Institutionalized Money Laundering in Latvia

Institutionalized Money Laundering in Latvia

In February 2018, the Financial Crimes Enforcement Network (FinCEN) at Treasury Department declared Latvia’s ABLV bank an “institutionalized money laundering” operation where weapons dealers and corrupt politicians from former Soviet Union countries sent their money into Europe.

Washington has watched illicit money flows channeled through European-regulated banks to the West.

The US agency accused the lender of allowing its clients with ties to North Korea anti-ballistic program to circumvent the United Nations’ sanctions. ABLV denied knowingly laundering money and later collapsed.

The FinCEN description of the work of ABLV made the lender seem more like a crime syndicate than a bank.

“ABLV management permits the bank and its employees to orchestrate and engage in money laundering schemes; solicits the high risk shell company activity that enables the bank and its customers to launder funds; maintains inadequate controls over high-risk shell company accounts,”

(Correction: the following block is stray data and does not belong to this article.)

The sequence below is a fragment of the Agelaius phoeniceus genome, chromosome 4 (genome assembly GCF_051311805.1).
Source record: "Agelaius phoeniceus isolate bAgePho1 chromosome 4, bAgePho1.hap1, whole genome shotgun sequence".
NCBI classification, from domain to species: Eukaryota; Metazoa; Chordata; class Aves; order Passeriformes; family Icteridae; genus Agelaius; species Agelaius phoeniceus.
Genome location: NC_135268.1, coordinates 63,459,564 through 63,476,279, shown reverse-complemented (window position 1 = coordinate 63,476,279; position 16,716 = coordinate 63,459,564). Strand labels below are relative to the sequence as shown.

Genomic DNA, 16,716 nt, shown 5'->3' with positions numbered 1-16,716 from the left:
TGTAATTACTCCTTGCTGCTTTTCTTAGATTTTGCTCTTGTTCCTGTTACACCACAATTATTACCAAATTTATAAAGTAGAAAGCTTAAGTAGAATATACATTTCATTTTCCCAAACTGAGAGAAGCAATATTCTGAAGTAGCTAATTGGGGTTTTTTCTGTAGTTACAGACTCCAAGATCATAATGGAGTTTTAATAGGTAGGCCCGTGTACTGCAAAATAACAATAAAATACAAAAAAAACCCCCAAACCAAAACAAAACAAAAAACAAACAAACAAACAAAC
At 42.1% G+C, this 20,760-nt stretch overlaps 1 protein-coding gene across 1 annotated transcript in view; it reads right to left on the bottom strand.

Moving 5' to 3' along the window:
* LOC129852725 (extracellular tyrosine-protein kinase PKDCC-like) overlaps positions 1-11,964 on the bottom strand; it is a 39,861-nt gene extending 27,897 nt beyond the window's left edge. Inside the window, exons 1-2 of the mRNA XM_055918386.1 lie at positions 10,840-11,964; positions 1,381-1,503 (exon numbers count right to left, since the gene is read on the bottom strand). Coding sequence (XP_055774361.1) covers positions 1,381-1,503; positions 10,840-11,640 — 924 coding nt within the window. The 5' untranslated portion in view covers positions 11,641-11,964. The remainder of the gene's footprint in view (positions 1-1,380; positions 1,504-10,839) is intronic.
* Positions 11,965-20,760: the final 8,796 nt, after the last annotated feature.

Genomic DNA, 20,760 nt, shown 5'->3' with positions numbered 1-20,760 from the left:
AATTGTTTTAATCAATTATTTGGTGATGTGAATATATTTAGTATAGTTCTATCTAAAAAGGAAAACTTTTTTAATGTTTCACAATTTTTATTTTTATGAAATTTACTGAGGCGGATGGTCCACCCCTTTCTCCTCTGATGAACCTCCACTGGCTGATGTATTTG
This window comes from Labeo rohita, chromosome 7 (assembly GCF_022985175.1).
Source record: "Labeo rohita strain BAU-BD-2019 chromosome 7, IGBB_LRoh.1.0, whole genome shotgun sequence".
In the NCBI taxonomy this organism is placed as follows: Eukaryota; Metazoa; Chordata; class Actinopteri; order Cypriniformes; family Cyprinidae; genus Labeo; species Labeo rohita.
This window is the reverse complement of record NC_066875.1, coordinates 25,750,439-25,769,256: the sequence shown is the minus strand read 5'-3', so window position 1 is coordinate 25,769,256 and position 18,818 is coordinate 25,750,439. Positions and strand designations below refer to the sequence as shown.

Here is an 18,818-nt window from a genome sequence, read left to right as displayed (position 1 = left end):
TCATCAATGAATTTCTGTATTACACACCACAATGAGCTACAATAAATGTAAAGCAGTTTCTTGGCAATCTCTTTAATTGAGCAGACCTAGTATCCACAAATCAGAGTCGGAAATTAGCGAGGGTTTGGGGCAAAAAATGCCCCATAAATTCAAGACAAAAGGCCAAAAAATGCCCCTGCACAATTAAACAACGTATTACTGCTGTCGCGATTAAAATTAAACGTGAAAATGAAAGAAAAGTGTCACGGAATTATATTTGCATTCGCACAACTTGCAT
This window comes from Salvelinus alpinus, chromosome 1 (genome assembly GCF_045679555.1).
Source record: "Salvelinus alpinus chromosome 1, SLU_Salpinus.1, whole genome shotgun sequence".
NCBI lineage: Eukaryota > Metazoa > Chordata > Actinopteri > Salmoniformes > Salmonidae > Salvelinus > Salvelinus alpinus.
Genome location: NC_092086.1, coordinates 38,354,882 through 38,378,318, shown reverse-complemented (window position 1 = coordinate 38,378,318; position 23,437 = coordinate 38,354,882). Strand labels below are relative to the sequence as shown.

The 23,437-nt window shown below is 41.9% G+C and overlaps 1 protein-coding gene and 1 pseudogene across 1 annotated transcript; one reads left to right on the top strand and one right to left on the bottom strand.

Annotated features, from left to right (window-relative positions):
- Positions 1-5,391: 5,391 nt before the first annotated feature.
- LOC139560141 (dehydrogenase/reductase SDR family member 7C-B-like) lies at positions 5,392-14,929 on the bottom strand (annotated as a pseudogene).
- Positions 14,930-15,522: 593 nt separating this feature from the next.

Furthermore, FinCEN accused ABLV of bribing Latvian officials when they felt the bank’s business practice was threatened.

Danske Bank Case

Denmark’s largest bank is investigating whether companies with ties to Russia used it to launder money, examining $150 billion in transactions that flowed through a tiny branch in Estonia, according to people familiar with the matter.

Commission’s Response

The European Commission is working on proposals that would give the European Banking Authority, the EU’s banking regulator, greater enforcement powers and more resources to investigate the activities of banks involved in illicit financing, according to senior officials.

In separate plans, the commission wants to give the European Public Prosecutor’s Office (EPPO), a recently created pan-EU agency, powers to launch investigations into the financing of terrorist activity across its member states from 2025.

State of the Union

Both initiatives, which are still being finalised, are likely to feature in European Commission president Jean-Claude Juncker’s annual “State of the Union” speech on Wednesday, and are due to be formally announced the following week.

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